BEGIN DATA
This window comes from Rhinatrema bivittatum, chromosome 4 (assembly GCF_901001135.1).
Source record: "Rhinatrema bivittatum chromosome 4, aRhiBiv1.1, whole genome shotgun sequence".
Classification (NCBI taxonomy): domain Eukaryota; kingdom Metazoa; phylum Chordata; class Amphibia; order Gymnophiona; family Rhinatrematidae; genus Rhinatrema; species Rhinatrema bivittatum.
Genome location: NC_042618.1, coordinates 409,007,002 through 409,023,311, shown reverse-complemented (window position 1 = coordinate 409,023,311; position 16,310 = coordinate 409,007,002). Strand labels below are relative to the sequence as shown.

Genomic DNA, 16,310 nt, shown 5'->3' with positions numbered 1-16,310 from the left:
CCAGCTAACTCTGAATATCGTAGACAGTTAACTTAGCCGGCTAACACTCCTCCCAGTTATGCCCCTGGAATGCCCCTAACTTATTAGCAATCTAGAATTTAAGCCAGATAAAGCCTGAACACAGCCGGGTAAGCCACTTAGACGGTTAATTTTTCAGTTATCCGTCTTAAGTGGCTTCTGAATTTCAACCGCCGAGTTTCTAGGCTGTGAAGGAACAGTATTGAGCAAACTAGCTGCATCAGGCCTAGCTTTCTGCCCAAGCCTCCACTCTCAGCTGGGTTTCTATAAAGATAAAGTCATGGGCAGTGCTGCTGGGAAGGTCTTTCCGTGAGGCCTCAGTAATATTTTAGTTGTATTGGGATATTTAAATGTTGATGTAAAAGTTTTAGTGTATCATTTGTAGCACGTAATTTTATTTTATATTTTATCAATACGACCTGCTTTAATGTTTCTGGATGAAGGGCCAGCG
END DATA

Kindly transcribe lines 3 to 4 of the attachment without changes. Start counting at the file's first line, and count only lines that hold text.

Classification (NCBI taxonomy): domain Eukaryota; kingdom Metazoa; phylum Chordata; class Amphibia; order Gymnophiona; family Rhinatrematidae; genus Rhinatrema; species Rhinatrema bivittatum.
Genome location: NC_042618.1, coordinates 409,007,002 through 409,023,311, shown reverse-complemented (window position 1 = coordinate 409,023,311; position 16,310 = coordinate 409,007,002). Strand labels below are relative to the sequence as shown.